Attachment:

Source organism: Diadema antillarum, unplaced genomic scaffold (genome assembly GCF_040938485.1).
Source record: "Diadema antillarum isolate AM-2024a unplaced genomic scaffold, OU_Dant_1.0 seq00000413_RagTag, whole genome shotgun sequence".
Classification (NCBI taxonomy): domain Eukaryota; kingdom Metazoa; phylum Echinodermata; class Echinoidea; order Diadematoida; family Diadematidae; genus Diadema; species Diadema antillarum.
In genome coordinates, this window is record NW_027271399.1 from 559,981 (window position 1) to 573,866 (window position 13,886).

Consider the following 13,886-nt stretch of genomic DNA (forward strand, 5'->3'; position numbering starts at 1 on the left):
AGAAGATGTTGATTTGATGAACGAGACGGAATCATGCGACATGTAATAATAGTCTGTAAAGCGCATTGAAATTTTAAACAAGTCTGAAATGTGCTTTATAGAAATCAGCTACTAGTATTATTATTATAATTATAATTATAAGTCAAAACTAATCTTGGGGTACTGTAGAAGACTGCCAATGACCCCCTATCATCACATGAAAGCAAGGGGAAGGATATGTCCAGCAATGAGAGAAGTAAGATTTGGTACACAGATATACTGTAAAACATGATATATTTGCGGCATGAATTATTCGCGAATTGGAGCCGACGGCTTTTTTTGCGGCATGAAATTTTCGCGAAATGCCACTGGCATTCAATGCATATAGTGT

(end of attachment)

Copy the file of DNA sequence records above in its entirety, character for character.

Source organism: Diadema antillarum, unplaced genomic scaffold (genome assembly GCF_040938485.1).
Source record: "Diadema antillarum isolate AM-2024a unplaced genomic scaffold, OU_Dant_1.0 seq00000413_RagTag, whole genome shotgun sequence".
Classification (NCBI taxonomy): domain Eukaryota; kingdom Metazoa; phylum Echinodermata; class Echinoidea; order Diadematoida; family Diadematidae; genus Diadema; species Diadema antillarum.
In genome coordinates, this window is record NW_027271399.1 from 559,981 (window position 1) to 573,866 (window position 13,886).

Consider the following 13,886-nt stretch of genomic DNA (forward strand, 5'->3'; position numbering starts at 1 on the left):
AGAAGATGTTGATTTGATGAACGAGACGGAATCATGCGACATGTAATAATAGTCTGTAAAGCGCATTGAAATTTTAAACAAGTCTGAAATGTGCTTTATAGAAATCAGCTACTAGTATTATTATTATAATTATAATTATAAGTCAAAACTAATCTTGGGGTACTGTAGAAGACTGCCAATGACCCCCTATCATCACATGAAAGCAAGGGGAAGGATATGTCCAGCAATGAGAGAAGTAAGATTTGGTACACAGATATACTGTAAAACATGATATATTTGCGGCATGAATTATTCGCGAATTGGAGCCGACGGCTTTTTTTGCGGCATGAAATTTTCGCGAAATGCCACTGGCATTCAATGCATATAGTGT